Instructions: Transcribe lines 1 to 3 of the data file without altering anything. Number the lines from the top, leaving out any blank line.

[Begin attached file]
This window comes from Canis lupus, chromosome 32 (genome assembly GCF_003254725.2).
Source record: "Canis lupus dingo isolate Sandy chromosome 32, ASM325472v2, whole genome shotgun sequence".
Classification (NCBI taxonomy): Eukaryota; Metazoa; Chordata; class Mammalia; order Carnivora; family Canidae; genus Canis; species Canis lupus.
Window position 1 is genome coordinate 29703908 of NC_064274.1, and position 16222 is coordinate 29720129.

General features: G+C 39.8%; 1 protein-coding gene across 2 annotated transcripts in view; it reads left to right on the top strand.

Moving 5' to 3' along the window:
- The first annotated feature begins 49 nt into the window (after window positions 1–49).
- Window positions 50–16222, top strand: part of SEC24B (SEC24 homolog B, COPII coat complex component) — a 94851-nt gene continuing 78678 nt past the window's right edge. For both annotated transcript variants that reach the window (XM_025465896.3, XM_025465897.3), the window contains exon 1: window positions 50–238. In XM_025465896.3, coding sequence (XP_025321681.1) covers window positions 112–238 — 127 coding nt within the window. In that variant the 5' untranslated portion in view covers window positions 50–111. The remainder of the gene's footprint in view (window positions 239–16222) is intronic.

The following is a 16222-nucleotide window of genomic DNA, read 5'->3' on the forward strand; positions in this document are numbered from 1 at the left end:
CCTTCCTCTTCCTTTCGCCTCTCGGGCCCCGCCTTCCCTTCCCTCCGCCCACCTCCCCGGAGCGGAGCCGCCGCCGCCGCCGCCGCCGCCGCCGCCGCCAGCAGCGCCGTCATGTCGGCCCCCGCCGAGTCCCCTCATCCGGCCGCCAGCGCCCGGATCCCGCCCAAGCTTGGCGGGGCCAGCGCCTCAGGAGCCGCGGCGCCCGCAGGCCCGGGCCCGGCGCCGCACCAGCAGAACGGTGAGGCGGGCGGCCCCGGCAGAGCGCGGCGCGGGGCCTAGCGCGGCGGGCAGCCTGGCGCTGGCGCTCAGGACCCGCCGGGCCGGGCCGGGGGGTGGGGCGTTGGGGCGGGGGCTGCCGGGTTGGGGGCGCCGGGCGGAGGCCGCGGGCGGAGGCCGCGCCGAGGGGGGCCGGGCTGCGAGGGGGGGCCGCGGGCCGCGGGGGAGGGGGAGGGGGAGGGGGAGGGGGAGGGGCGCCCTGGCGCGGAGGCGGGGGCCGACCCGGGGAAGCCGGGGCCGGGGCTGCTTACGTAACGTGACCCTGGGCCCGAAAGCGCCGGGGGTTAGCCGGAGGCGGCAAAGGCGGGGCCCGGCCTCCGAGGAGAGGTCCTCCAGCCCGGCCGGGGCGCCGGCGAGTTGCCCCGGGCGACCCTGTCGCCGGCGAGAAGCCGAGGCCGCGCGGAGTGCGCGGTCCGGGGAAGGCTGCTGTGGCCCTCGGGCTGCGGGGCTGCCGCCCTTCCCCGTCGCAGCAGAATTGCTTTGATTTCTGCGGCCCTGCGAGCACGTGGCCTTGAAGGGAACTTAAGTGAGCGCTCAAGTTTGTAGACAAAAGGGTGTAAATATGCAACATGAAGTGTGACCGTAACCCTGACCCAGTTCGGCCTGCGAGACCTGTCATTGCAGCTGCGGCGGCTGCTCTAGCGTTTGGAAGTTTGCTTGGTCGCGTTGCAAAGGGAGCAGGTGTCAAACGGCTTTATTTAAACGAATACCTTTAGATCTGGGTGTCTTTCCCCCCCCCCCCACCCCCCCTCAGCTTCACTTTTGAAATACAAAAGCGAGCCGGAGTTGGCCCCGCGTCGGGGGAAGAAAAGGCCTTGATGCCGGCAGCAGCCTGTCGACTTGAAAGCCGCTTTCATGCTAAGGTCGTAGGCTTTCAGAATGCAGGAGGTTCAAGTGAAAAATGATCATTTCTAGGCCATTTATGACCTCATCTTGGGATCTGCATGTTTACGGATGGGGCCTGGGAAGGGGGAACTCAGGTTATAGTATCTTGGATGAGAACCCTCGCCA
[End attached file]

This window comes from Canis lupus, chromosome 32 (genome assembly GCF_003254725.2).
Source record: "Canis lupus dingo isolate Sandy chromosome 32, ASM325472v2, whole genome shotgun sequence".
Classification (NCBI taxonomy): Eukaryota; Metazoa; Chordata; class Mammalia; order Carnivora; family Canidae; genus Canis; species Canis lupus.